So why does a critic risk to be misinterpreted in writing poems when he has spent most of life trying to extract meanings from texts and events? The reason is that his art is not separated from his scholarship. San Juan has been writing long enough to acknowledge the limitations of academic texts and to recognize one medium that transcends this barrier is poetry. Not everyone gets to know cultural theory but everyone can experience poetry.
Here we encounter another problem: his poems are intricate, almost incomprehensible to many. National Artist Virgilio Almario, another poet/critic says of San Juan way back 1969: “Habang ang marami ay nilalago pa ng lipas nang bango ng tugma’t sukat ng mga apo nina Balagtas at Batute, si San Juan ay nagbibigay-modelo na ng suryalismo, imahismo, impresyunismo, kubismo at anupamang maaaring magdala sa panulaang pambansa sa daloy ng makabagong panulaang pandaigdig” (p. 173).
Let me demonstrate:
nakatingala ako, gulilat, naipit sa pagitan ng kalye
Tandang Sora’t Laong-Laan,
di kinukusa’y nasambit ko—sa harap ng
rumaragasang trapik sa Blumentritt—
ang pangalan ni Josephine Bracken MacBride,
at ang pakikipagsapalaran sa mahiwagang kaharian
(Engkuwentro Sa Pinagtapunan Ng Bayani)
Throughout the collection, San Juan still masterly practices his habit of inserting several allusions to people, actual or literary, or historical, to places in the country and outside, events, and even to theories by philosophers he may or may not agree with.
An ordinary reader would greatly doubt if he’s writing poetry at all, a common person may say poetry is dead. But the “death” of poetry is not a result of marginalization caused by mass media but rather by apparatuses dictating what poetry should be. The apparatuses San Juan have been resisting all his life. Poetry expressing nothing but love, hope, longing, beauty, and other similar indulgent emotions grant dull justification to one’s existence. Once in awhile, San Juan mocks us,
Walang alitan. Tahimik. Halimuyak ng banal na
Ang malalanghap, walang tayo o kami—atin lahat,
Ngunit sa dapit-hapon, alingawngaw ng trapik ang
sumampa sa bakod—
Nasulyapan ko rin ang ngiti sa labi ng labanderang
Sa bukana ng tarangkahan, nasagap sa utusan ang
balita ng masaker
Sa Mindanao, ginahasang biktima, madugong
tunggalian ng uri’t kasarian...
(Pagninilay sa Hardin ng Bahay ni Isis, Quezon City)
San Juan as a poet knows internal serenity of the soul. But importantly he also knows the external realities that torment the human body, a fact majority of artists continue to deny. And it is here where San Juan’s poetic strength lies, his ability to read and comprehend things and events differently, to deconstruct the subtle details of both oppression and liberation in our present reality overfed with shallow information. In the poem Liwaliw sa Ilog ng Loboc, Bohol he meditates on a scene everyone is familiar with and aspires for: tourism, particularly the so-called “green tourism”,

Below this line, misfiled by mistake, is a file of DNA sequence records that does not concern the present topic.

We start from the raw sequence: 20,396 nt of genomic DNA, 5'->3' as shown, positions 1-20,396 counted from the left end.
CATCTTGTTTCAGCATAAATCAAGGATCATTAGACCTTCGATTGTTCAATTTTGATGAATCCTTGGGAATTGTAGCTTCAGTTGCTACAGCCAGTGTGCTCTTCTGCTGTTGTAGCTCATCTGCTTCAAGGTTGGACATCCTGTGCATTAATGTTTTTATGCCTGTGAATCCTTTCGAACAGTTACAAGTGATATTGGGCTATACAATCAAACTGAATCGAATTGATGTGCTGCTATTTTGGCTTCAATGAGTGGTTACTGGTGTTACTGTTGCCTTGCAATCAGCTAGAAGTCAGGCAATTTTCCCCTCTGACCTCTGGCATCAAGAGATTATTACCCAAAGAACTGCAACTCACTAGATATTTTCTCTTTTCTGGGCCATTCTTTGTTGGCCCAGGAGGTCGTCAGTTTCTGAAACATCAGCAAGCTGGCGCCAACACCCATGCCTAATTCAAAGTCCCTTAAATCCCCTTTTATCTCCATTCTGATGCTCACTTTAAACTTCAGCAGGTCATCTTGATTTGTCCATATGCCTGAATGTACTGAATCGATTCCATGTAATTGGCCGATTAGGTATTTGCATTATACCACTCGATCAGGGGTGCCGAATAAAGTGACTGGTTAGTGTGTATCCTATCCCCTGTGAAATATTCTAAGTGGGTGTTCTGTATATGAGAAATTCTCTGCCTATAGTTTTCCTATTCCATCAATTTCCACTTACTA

Habang sa gitna ng lakbay, hayun ang daungan—
Entablado o plataporma pala, tanghalan ng sayaw at
Hanap-buhay iyon ng mga nakatira sa baranggay
katabi ng ilog—
Aliw handog sa mga estrangherong naakit sa
Tsokolateng bundok, indayog ng mga lipi nina
Dagohoy at rebelde sa Jagna.
Kawili-wiling tanawin, ilog na humahagos sa
mapating na dagat....
San Juan doesn’t intend to place you in a euphoric realm art can do. In fact he pulls you savagely down to ground and links you to the person beside you, you may or may not know him/her, and he/she may or may not read poetry – it doesn’t matter. You two are related, so are the people you see and fail to see. You are a result of long history of struggle, and you are continuing what people before you have began. You have a shared destiny. It may sound cliche, but if placed in the context of present culture of global egoistic consumerism and dream production, San Juan’s vision comes sacred.
Filipinos are not strangers to this phenomenon of finding yourself, often in a foreign land with false promises; there is a recent survey that Filipinos continue to leave the country. Yet a materially better life doesn’t necessarily mean it is more meaningful. There will always be a void, this is something San Juan is most familiar with, himself in Diaspora.
Gayunpaman, nais kong umuwi. Wala ritong
kapiling na makakausap sa wikang Filipino. Sina
Pacquiao Pempengco’t Salonga’y nagtitinda ng
sarili nilang “brand Pinay/Pinoy” walang
kuwenta ‘yon, delikadong mapagkamalang
Ang gabi’y lumalalim, tigib ng mapanuksong ingay.
(Dalumat ni Felix Razon sa Boston)
The name E. San Juan, Jr. is an established name. His new poems don’t change the reputation he has built for himself. He barely changed his approach since he began writing, and why should he? If you can give him a reason, I’m certain he won’t bulge. “...ang tumpak na landas ay isang/ lubid na bahagyang nakaangat sa lupa upang tisurin/ ka imbes na gabayan at ugitan.” (Hinuha’t Mungkahing Balintunay). The moment when E. San Juan, Jr. changes and ‘goes with the flow’ in these uncertain and ambivalent times would be the time we should all despair. The poet may be of age but not the vigorous spirit of his art, especially one that is dedicated to liberation.
Almario, Virgilio (Mayo 21 1969) Mga Balangkas at Motibo sa Tula ni Epifanio San Juan, Jr. in Ang Makata Sa Panahon ng Makina, Quezon City: UP Press, 1972
Posted by Sonny San Juan at 9:13 PM